two young men sitting on car

Who Are Gen Z Talking to About Mental Health and Faith?

My interest in psychology began with a quiet high schooler’s reflection: “When I listen to my friends talk, they find it helpful. So, how do I become a better listener and a more helpful friend?” Over the past ten years, this thought has directed my studies in psychology, counselling, and social health. Those years have increased my knowledge, wisdom, skills, and experience—but often I still feel ill-equipped when it comes to the practicalities of faith and mental health. 

In 2017, while I was working as an Assistant Youth Minister in Sydney, Australia, I was invited by a friend to speak at his youth group on this topic. Feeling I wasn’t the most qualified person for the gig, I was tempted to decline the offer, but despite my own feelings of inadequacy, I agreed.

After the talk, I listened to two youth leaders share their concerns for a young girl in their group. These young leaders were so willing to help, but because of their fear that they would say or do the wrong thing, they had said and done nothing. Perhaps you have felt these fears, too. I certainly have. In fact, those fears had almost stopped me from speaking at that church in the first place. It’s important to notice that fear can stop us from having important conversations.

For young people, the mental health discussion is happening openly on social media, TV shows, and at school. But is the discussion happening in your church or youth group? Gen Z (born between 1999-2015) is more likely than older generations to say the problem of evil and suffering is a faith deal-breaker. 1 Discipling young people to have a robust faith must include talking about suffering. We must talk about mental health. Irene Cho, program manager at Fuller Youth Institute (FYI), says, “FYI’s research reveals that providing spaces [for young people] to ask difficult questions, express doubts, learn how to integrate their world and engage with the internal struggle is absolutely crucial to cultivating faith. Doubt is not what kills faith; silence is.” 2

The desire for these difficult conversations is often present, but they can fail to materialize when we lack good resources and are at a loss to know where to start. At Sanctuary, we recognize that supporting Gen Z requires the creation of unique resources that reflect their emotional and psychological development, the realities of social media, and other educational and cultural factors, and so we are conducting research. We will be asking young people, youth leaders, youth pastors, and parents to share the things that they would find helpful in a resource designed to support the mental health of young people in faith communities.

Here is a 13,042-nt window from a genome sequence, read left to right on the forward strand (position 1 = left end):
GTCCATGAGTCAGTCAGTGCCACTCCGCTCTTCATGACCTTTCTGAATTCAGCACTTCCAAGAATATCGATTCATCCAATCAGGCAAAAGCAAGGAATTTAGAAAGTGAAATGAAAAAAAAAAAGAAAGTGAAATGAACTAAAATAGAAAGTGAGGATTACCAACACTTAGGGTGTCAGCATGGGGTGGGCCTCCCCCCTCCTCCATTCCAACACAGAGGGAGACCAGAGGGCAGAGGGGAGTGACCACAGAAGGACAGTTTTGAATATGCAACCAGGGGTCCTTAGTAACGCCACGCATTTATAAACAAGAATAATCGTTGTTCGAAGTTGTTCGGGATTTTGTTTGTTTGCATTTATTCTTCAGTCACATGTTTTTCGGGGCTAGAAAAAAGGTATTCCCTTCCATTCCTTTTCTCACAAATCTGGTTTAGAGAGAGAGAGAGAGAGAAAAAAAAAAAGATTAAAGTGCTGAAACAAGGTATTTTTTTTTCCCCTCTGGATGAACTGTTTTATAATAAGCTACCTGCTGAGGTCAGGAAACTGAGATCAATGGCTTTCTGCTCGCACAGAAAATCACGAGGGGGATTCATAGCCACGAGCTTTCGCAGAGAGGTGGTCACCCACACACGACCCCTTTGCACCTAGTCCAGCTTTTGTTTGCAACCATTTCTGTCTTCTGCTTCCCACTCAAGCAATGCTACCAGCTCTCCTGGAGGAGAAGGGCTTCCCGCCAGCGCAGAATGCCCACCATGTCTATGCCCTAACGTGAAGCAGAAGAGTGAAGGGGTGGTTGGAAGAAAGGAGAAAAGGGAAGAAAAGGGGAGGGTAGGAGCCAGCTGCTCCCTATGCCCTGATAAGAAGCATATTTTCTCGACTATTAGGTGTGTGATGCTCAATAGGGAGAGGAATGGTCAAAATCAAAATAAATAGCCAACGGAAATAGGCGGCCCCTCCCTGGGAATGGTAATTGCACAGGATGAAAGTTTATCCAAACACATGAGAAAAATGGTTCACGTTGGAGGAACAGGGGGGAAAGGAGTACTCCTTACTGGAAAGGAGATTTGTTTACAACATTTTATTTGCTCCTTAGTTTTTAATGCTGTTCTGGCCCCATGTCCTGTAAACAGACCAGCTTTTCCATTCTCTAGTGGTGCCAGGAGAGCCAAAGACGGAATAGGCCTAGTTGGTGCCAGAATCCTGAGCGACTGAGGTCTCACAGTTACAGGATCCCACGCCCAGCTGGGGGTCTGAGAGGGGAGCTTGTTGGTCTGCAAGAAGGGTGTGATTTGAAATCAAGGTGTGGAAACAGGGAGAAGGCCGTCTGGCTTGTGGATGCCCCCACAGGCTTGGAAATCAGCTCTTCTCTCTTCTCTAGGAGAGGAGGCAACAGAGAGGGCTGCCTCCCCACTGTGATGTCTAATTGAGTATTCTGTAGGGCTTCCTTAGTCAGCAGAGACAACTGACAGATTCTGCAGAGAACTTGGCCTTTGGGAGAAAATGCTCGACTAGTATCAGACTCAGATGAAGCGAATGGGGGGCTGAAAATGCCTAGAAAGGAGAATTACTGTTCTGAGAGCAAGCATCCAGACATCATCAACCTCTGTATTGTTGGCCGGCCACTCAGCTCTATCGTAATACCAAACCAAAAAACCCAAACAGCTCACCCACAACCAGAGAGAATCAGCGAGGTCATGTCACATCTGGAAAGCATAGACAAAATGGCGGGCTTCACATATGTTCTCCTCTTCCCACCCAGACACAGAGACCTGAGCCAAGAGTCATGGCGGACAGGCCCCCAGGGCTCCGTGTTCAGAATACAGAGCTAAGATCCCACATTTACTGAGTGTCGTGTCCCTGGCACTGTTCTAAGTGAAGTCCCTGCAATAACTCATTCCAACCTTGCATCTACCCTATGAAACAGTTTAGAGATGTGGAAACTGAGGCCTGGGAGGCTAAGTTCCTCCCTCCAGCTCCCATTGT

Would you help us? We have the commitment and the passion to do this work, but we believe the best resource will be the result of a collaborative effort built upon the experiences, insights, and wisdom of those who live and work with young people, and (most importantly) young people themselves. There are a few ways you can help:

  1. Youth Advisory Council. If you know of or are a young person who is passionate about mental health, this month we are putting together a Youth Advisory Council which will serve as a key component of our study. The council’s input will directly impact the resources Sanctuary develops for youth leaders in church communities around the world. More information can be found here.
  2. Participate in our survey. If you are a young person, parent, youth leader, or pastor, we would love to hear from you! Our survey will undergo revision and testing by our Youth Advisory Council before being released to the public in June. There will also be optional focus groups where you can dive deeper into the major themes emerging from the survey data.
  3. Pass this information along. Perhaps the above options aren’t relevant to you, but I’m sure you know someone who would have valuable things to share. Could you pass this information on to them and let them know we’d value their input? 

If you are interested in participating or would like to find out more about our study, please fill in this Expression of Interest form or contact Amy Deutscher directly at amy@sanctuarymentalhealth.org.

With your help, we will create effective and valuable mental health resources for youth groups and help alleviate the fear of saying or doing the wrong thing. Our hope is that as young people are supported, they will know that God and their faith communities care about them and their difficult questions, and they will learn how to trust God in the midst of life’s pains and uncertainties.

We’re also aware that faith communities are in need of resources now. Below are some that we’ve curated for you. They are a mix aimed at youth, youth leaders/pastors, and parents to help support the mental health of young people. Please note, not all resources are free or faith-based.